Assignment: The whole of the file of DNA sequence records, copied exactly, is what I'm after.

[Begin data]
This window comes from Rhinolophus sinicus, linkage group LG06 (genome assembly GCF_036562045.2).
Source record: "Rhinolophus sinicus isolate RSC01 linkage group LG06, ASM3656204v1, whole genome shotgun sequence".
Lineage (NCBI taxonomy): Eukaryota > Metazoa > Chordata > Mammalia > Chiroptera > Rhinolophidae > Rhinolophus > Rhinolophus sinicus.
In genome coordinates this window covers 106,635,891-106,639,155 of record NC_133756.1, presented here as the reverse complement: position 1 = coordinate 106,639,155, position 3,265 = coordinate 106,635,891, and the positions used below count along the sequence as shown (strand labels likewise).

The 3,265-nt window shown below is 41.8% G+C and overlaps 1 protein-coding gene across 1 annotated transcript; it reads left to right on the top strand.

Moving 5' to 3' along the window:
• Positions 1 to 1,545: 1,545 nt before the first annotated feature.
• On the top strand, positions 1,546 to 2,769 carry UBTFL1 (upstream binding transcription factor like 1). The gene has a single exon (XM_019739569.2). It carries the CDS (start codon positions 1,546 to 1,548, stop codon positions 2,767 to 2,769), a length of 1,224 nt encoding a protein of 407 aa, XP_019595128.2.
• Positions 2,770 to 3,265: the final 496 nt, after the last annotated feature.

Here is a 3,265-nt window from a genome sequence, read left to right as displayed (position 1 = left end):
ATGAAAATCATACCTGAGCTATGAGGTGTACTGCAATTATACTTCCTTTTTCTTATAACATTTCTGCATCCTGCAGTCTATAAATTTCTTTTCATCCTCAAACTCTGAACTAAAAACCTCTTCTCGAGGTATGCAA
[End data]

This window comes from Rhinolophus sinicus, linkage group LG06 (genome assembly GCF_036562045.2).
Source record: "Rhinolophus sinicus isolate RSC01 linkage group LG06, ASM3656204v1, whole genome shotgun sequence".
Lineage (NCBI taxonomy): Eukaryota > Metazoa > Chordata > Mammalia > Chiroptera > Rhinolophidae > Rhinolophus > Rhinolophus sinicus.
In genome coordinates this window covers 106,635,891-106,639,155 of record NC_133756.1, presented here as the reverse complement: position 1 = coordinate 106,639,155, position 3,265 = coordinate 106,635,891, and the positions used below count along the sequence as shown (strand labels likewise).

The 3,265-nt window shown below is 41.8% G+C and overlaps 1 protein-coding gene across 1 annotated transcript; it reads left to right on the top strand.

Moving 5' to 3' along the window:
• Positions 1 to 1,545: 1,545 nt before the first annotated feature.
• On the top strand, positions 1,546 to 2,769 carry UBTFL1 (upstream binding transcription factor like 1). The gene has a single exon (XM_019739569.2). It carries the CDS (start codon positions 1,546 to 1,548, stop codon positions 2,767 to 2,769), a length of 1,224 nt encoding a protein of 407 aa, XP_019595128.2.
• Positions 2,770 to 3,265: the final 496 nt, after the last annotated feature.

Here is a 3,265-nt window from a genome sequence, read left to right as displayed (position 1 = left end):
ATGAAAATCATACCTGAGCTATGAGGTGTACTGCAATTATACTTCCTTTTTCTTATAACATTTCTGCATCCTGCAGTCTATAAATTTCTTTTCATCCTCAAACTCTGAACTAAAAACCTCTTCTCGAGGTATGCAA